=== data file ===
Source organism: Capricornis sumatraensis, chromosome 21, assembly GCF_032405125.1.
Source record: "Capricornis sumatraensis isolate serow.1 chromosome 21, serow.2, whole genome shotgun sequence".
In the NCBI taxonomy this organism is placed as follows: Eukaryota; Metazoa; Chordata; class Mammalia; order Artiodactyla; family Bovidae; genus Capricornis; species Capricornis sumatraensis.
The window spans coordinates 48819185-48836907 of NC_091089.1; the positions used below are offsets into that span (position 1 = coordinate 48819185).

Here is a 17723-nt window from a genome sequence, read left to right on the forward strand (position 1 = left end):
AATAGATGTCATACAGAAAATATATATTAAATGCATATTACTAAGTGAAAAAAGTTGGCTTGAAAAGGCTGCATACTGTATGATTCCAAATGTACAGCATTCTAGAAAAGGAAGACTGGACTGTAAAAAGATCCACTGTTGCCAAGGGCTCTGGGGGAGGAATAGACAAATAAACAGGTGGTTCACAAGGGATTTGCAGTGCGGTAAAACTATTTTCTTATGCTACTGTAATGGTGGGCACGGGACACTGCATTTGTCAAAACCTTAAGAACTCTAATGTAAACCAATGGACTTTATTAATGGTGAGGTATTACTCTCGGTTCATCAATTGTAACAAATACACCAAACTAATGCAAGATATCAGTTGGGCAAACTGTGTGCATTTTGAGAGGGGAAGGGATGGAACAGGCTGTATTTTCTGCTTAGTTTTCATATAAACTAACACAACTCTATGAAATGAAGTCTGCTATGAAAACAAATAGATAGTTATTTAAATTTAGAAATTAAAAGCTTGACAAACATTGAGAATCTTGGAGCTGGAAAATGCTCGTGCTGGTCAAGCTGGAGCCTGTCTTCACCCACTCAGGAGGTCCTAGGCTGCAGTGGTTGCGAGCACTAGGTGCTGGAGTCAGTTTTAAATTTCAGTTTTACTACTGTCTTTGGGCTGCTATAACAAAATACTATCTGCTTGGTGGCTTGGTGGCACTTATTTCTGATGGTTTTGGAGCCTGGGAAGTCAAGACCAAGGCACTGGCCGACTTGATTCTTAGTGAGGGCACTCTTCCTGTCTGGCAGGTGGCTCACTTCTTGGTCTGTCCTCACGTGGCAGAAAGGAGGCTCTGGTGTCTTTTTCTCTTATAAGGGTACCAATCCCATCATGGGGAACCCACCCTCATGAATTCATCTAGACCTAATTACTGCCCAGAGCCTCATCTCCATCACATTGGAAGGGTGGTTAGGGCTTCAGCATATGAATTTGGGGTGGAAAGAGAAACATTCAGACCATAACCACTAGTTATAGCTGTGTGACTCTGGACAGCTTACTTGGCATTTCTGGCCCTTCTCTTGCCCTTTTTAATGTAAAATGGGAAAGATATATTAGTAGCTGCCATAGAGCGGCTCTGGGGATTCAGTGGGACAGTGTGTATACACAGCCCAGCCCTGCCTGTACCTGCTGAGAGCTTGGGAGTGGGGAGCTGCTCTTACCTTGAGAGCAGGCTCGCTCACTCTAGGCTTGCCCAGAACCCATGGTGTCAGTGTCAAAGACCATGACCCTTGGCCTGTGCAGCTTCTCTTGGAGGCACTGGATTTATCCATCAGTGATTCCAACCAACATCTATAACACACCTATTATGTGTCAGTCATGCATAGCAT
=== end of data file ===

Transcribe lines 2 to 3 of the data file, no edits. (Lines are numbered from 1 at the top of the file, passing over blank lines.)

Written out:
Source record: "Capricornis sumatraensis isolate serow.1 chromosome 21, serow.2, whole genome shotgun sequence".
In the NCBI taxonomy this organism is placed as follows: Eukaryota; Metazoa; Chordata; class Mammalia; order Artiodactyla; family Bovidae; genus Capricornis; species Capricornis sumatraensis.